In the southeastern United States, Sorghum and Sudangrass hybrids are commonly used as a forage crop for stocker cattle and dry cows (non-lactating cows). Sorghum and Sudangrass forage crops are designed for multiple harvests and can be used as hay, silage, pasture, or green chop. However, the hybrids dry slowly, even if an impeller (flail) or roller-crimper conditioner is used during crop harvest. The waxier leaf surface that favors growth with restricted water possibly hinders field drying of the forage for hay. Consequently, hay production from these species is at greater risk of damage in areas with an unpredictable rain pattern as drying of plant material becomes more difficult, but the agronomic advantage of Sorghum and Sudangrass is forage production under limited water.

The hybrids have an excellent planting period so these forages fit well into many crop rotation systems with winter-grown small grain or vegetable crops. Crop rotation with Sorghum is often practiced in the Central Valley of California to utilize residual fertilizers from previous crops as a nutrient management method. Sorghum also utilizes nutrients associated with manure application as a component of the nutrient management program of a dairy farm. Some vegetable producers use Sorghum as cover crops to increase soil organic-matter content, retain soil nutrients, and reduce weed and pest populations. The hybrids work well in this rotation for dairy and beef cattle operations where high-quality grazing, green chop or silage is needed.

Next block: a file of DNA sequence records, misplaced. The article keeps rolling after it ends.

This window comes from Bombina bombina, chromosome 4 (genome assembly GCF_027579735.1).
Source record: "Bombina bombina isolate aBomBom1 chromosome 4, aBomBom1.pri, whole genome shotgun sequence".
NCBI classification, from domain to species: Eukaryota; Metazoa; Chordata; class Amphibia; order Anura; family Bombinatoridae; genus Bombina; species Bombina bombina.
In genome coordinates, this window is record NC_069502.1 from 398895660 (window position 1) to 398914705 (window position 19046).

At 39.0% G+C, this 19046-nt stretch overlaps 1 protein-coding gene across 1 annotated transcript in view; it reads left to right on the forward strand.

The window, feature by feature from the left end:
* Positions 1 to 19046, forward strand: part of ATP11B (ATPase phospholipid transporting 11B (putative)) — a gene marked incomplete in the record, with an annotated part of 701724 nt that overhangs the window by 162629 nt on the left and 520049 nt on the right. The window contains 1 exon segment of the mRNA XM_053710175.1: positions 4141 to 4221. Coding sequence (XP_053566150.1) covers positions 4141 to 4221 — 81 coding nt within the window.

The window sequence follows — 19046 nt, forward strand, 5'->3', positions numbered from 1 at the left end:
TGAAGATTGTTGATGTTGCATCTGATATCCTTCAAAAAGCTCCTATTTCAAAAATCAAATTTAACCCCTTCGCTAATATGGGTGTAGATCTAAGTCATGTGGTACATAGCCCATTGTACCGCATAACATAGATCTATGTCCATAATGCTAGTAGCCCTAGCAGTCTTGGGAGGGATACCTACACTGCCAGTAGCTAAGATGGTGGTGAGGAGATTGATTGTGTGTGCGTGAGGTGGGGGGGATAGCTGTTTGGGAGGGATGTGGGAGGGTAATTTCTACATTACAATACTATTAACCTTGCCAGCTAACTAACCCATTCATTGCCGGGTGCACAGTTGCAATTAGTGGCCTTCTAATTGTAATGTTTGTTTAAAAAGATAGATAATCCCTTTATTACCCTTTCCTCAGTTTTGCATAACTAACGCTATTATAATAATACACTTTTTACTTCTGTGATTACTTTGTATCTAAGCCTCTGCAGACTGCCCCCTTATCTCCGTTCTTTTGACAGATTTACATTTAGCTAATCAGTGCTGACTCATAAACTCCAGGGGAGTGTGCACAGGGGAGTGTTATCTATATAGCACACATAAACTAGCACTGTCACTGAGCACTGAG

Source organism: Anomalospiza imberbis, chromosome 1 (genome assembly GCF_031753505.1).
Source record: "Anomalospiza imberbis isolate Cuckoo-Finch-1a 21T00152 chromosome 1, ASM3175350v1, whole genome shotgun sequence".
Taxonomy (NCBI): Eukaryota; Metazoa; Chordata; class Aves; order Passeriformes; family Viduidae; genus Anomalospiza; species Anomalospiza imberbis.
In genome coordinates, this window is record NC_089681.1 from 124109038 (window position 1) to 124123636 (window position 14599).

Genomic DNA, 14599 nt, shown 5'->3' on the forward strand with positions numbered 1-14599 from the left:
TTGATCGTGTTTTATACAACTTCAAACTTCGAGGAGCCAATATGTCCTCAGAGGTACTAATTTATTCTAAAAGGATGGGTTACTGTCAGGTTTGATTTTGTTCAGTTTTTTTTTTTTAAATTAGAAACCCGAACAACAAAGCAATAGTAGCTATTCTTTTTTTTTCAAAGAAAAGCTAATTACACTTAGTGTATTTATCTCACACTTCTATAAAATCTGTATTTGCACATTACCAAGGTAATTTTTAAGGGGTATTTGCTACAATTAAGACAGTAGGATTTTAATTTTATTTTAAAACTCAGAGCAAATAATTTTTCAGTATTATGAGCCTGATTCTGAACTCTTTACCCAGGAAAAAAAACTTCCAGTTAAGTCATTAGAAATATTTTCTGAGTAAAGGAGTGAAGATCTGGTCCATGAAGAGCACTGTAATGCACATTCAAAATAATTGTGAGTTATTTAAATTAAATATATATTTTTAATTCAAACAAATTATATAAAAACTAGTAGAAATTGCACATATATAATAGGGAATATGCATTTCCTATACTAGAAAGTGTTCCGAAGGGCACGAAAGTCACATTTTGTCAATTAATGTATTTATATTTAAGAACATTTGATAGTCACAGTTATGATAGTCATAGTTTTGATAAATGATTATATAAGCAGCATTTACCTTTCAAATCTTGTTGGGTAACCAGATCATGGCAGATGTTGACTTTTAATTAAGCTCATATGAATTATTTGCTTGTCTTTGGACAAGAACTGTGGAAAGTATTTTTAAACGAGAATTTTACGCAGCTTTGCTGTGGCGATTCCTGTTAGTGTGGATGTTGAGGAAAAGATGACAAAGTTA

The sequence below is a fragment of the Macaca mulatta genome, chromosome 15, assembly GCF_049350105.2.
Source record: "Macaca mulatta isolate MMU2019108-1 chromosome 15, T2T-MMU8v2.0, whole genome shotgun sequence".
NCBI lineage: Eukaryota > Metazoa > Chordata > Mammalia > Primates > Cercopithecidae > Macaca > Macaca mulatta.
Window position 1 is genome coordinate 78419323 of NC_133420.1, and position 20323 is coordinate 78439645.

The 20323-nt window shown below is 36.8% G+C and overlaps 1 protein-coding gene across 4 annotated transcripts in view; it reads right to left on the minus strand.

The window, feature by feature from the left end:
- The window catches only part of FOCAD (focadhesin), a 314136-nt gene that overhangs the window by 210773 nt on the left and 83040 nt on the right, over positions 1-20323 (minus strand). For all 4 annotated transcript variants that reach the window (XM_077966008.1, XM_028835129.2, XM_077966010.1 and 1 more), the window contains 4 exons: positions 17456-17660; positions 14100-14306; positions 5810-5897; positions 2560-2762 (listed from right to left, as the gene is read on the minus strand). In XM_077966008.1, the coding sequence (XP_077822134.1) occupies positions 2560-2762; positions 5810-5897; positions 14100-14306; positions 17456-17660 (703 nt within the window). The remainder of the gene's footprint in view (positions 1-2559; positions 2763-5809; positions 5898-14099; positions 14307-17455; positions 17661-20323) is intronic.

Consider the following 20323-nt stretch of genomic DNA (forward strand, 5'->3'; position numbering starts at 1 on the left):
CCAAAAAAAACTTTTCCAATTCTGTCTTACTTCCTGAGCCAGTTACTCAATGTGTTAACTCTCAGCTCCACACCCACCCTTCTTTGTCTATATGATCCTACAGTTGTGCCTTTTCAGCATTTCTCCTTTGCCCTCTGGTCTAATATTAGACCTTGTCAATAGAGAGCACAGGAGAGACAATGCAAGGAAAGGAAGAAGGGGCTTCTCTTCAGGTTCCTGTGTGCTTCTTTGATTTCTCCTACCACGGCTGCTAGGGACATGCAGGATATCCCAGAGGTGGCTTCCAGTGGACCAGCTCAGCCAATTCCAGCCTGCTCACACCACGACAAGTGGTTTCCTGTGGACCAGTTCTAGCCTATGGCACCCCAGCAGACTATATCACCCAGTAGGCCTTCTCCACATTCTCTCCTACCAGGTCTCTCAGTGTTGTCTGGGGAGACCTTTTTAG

6. Factors Affecting Forage Yield

Forage yield of Sorghum is influenced by agronomic factors including soil type, temperature, and availability of irrigation water. When four Sorghum varieties were compared [19] , forage yields ranged from 15.3 and 16.5 tons DM per hectare (Table 4). The DM yield of 14 Sorghum varieties (Table 5) ranged from 10.5 to 14.9 ton/ha with the average of 12.8 ton/ha and similarly the DM yield in 11 varieties of corn ranged from 9 to 15.3 ton/ha with an average of 12.5 ton DM/ha [20] . Under rain fed conditions the agronomic characteristics of corn and Sorghum were similar for DM yield although there were notable variations in yield for both corn and Sorghum varieties (Table 5). Although DM yields were similar, quality measurements favored corn silage for chemical composition (i.e. lower ADF content, higher digestible DM) and animal performance (i.e. greater average daily gain and DM intake) compared with Sorghum silage. Variability in ADF concentration, DM digestibility, DM intake, and ADG was higher for Sorghum silage compared with corn silage. High variability was also observed for ADG for Sorghum (16.3 g/d Mean: 21.0 SD) compared with corn (70 g/d Mean; 18.4 SD). In addition, with three Sorghum silages sheep lost weight during the feeding study. Estimated ADF intake was similar for corn silage (225 g/d) and Sorghum silage (218 g/d). However, estimated digestible DMI of sheep was 516 for corn silage and

Table 4. Yield, lodging and nutritional value of Sorghum varieties.

CP, Crude Protein; IVDM, In Vitro Dry Matter Digestibility; IVFD, In Vitro Fiber Digestibility; TMR, Total Mixed Ration.